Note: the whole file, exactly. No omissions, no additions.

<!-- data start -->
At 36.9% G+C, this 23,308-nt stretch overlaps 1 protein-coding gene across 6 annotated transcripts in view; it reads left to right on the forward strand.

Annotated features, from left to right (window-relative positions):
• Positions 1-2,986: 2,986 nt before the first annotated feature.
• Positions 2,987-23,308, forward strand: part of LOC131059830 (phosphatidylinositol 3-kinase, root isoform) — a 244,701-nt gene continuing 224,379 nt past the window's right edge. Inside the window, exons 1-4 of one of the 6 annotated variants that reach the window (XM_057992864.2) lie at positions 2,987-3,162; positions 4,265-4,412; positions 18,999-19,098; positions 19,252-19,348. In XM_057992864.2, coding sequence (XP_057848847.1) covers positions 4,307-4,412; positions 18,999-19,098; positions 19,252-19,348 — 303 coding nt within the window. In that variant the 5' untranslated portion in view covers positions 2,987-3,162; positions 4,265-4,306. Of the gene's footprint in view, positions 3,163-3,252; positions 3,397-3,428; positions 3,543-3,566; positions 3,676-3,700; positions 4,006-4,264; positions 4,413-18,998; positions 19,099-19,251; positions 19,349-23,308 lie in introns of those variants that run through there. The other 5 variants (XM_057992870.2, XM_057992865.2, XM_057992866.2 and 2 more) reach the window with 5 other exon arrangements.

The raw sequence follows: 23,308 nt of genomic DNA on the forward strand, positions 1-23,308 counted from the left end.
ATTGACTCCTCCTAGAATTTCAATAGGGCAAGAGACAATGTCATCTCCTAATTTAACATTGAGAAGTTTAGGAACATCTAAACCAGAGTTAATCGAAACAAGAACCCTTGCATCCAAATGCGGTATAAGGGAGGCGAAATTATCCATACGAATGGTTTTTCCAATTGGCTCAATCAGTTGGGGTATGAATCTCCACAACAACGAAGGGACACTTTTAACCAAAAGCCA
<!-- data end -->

At 36.9% G+C, this 23,308-nt stretch overlaps 1 protein-coding gene across 6 annotated transcripts in view; it reads left to right on the forward strand.

Annotated features, from left to right (window-relative positions):
• Positions 1-2,986: 2,986 nt before the first annotated feature.
• Positions 2,987-23,308, forward strand: part of LOC131059830 (phosphatidylinositol 3-kinase, root isoform) — a 244,701-nt gene continuing 224,379 nt past the window's right edge. Inside the window, exons 1-4 of one of the 6 annotated variants that reach the window (XM_057992864.2) lie at positions 2,987-3,162; positions 4,265-4,412; positions 18,999-19,098; positions 19,252-19,348. In XM_057992864.2, coding sequence (XP_057848847.1) covers positions 4,307-4,412; positions 18,999-19,098; positions 19,252-19,348 — 303 coding nt within the window. In that variant the 5' untranslated portion in view covers positions 2,987-3,162; positions 4,265-4,306. Of the gene's footprint in view, positions 3,163-3,252; positions 3,397-3,428; positions 3,543-3,566; positions 3,676-3,700; positions 4,006-4,264; positions 4,413-18,998; positions 19,099-19,251; positions 19,349-23,308 lie in introns of those variants that run through there. The other 5 variants (XM_057992870.2, XM_057992865.2, XM_057992866.2 and 2 more) reach the window with 5 other exon arrangements.

The raw sequence follows: 23,308 nt of genomic DNA on the forward strand, positions 1-23,308 counted from the left end.
ATTGACTCCTCCTAGAATTTCAATAGGGCAAGAGACAATGTCATCTCCTAATTTAACATTGAGAAGTTTAGGAACATCTAAACCAGAGTTAATCGAAACAAGAACCCTTGCATCCAAATGCGGTATAAGGGAGGCGAAATTATCCATACGAATGGTTTTTCCAATTGGCTCAATCAGTTGGGGTATGAATCTCCACAACAACGAAGGGACACTTTTAACCAAAAGCCA